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Arch Biochem Biophys. 1998 Aug 15;356(2):117-26.

Chemical modification of barley root oxalate oxidase shows the presence of a lysine, a carboxylate, and disulfides, essential for enzyme activity.

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Department of Agricultural Biotechnology, The Agricultural University of Athens, Iera Odos 75, Athens, GR - 118 55, Greece.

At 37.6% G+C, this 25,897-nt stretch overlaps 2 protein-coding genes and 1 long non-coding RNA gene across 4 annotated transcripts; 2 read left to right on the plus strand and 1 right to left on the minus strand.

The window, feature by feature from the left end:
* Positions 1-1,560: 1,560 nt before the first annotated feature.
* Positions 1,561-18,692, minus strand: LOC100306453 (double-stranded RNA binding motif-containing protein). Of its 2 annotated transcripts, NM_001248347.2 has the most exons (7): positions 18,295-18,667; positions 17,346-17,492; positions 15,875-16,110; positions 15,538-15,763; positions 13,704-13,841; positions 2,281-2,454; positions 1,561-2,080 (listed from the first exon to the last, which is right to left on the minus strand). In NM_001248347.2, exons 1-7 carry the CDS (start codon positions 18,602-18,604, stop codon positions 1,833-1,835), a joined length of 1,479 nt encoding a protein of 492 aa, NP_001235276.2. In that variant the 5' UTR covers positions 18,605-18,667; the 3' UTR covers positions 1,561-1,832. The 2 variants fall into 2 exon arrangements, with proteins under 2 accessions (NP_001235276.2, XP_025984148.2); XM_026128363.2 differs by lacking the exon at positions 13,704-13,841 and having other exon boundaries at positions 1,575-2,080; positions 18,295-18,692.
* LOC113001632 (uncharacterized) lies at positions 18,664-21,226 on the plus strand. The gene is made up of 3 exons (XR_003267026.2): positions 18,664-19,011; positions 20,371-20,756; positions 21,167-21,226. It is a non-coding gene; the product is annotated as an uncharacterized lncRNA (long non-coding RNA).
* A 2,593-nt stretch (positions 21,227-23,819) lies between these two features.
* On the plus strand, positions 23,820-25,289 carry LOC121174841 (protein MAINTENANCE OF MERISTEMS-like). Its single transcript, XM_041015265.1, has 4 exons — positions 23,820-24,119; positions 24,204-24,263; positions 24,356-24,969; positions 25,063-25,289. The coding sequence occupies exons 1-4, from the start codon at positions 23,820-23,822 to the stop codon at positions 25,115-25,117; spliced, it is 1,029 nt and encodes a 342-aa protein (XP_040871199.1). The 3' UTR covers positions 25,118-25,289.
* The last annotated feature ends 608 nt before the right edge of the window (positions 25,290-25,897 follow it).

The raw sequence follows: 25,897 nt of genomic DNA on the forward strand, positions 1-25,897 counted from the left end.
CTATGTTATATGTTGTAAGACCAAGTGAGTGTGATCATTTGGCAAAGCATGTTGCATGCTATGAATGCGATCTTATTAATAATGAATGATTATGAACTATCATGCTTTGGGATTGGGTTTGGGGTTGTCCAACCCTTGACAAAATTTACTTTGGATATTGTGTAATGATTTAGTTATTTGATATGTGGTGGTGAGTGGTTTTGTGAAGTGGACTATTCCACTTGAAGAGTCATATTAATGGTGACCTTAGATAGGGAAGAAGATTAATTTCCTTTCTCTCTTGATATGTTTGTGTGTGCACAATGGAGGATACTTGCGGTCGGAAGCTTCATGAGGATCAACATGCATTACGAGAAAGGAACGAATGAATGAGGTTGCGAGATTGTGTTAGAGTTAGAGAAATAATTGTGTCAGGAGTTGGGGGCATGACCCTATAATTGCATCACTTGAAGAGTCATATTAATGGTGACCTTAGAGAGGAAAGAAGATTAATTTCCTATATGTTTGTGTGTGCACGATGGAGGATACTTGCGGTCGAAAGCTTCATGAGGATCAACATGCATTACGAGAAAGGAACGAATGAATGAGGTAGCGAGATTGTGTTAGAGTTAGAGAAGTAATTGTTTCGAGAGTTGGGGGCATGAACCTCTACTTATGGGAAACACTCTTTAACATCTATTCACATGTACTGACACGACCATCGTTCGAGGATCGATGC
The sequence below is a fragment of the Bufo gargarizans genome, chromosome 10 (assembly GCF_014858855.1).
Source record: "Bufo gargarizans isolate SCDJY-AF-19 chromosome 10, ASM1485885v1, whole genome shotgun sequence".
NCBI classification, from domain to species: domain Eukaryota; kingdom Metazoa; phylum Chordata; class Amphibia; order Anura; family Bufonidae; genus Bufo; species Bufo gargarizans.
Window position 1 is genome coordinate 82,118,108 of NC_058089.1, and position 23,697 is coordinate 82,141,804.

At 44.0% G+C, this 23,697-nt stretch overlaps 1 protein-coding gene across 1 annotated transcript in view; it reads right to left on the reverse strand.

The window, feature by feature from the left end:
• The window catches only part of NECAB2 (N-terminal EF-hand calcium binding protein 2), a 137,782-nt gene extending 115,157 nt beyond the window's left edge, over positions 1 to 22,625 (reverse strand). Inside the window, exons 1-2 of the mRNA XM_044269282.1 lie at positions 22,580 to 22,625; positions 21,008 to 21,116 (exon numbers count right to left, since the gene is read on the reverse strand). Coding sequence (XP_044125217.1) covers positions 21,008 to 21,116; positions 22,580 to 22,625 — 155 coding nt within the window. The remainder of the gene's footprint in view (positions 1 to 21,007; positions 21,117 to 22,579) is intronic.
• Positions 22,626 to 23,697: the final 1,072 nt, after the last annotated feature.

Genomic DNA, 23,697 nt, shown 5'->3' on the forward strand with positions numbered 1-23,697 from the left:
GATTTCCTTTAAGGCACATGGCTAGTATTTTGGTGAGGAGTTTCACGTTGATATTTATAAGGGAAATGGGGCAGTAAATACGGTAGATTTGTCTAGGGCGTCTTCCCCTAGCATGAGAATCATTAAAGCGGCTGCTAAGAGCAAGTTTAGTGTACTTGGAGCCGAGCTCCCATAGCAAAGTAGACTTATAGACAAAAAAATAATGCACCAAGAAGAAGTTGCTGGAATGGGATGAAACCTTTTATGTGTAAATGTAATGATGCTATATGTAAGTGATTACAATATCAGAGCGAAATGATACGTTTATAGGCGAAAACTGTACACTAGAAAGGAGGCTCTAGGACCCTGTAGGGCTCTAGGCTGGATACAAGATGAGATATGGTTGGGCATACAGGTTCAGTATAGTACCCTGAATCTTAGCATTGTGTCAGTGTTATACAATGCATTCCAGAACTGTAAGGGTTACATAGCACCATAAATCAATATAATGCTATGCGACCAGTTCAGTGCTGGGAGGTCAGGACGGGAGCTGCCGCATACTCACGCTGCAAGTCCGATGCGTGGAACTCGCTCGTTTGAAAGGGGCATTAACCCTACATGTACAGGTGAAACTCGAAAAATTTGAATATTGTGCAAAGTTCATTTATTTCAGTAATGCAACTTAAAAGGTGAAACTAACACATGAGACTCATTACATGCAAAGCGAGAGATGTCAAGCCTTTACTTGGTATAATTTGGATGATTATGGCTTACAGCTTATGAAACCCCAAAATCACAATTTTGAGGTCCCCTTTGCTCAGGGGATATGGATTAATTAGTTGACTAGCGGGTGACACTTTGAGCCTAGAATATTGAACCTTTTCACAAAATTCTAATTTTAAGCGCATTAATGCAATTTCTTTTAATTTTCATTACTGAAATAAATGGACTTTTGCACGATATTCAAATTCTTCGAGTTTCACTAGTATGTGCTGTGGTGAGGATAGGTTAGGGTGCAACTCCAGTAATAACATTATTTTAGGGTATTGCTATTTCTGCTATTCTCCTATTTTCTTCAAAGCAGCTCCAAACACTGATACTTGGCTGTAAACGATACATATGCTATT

Oxalate oxidase (OXO) was chemically modified using amino acid-specific reagents. The modification reactions were monitored spectrophotometrically, to follow the progress of labeling, and catalytically, to assess the effect of labeling on the enzyme function. The enzyme does not bear arginines essential for activity, since 2,3-butanedione and cyclohexanodione, although they modify the enzyme (after chromatographic analysis), have no effect on its activity. Incubation of urea-pretreated OXO with N-acetylimidazole leads to labeling all 10 tyrosines without affecting the enzyme activity, thus suggesting that OXO does not have tyrosines essential for activity. However, OXO modification with 1-ethyl-3-(3-dimethylaminopropyl)carbodiimide followed by kinetic analysis, leads to the conclusion that the enzyme possesses one carboxylate essential for activity. When using the modifier 2,4, 6-trinitrobenzene sulfonic acid (TNBS), while 28 of the total 45 lysines are labeled within 3 h (the first 5 reacting lysines of the homopentametic enzyme are modified at a faster rate than the others), the enzyme rapidly loses 90% of its activity in the first 2 min, a period during which only one lysine is being labeled. Complete enzyme inactivation with TNBS is observed after approximately 8 min, when 5 lysines are being labeled. The modification of the first lysine also triggers the dissociation of native OXO to its subunits (after SDS-PAGE analysis), a phenomenon not observed with the other modifiers. These findings indicate that OXO bears a lysine per monomer, essential for enzyme activity. When using 5, 5-dithio-bis-(2-nitrobenzoic)acid to determine the number of disulfide bonds, in the presence of NaBH4, 10 sulfhydryls are determined, but in the absence of reducing agent, none are determined. Further, chloro-mercuribenzoate does not inactivate OXO but beta-mercaptoethanol does. Therefore, the sulfhydryls in OXO are not free but form disulfide bonds essential for activity. Furthermore, the metallo-chelating agents HgCl2 and 8-hydroxychinolin inactivate the enzyme, suggesting that barley root oxalate oxidase is a metalloenzyme. It is possible that the metal(s) are involved in the oxidative mechanism since the enzyme does not bear prosthetic groups such as FAD and FMN.

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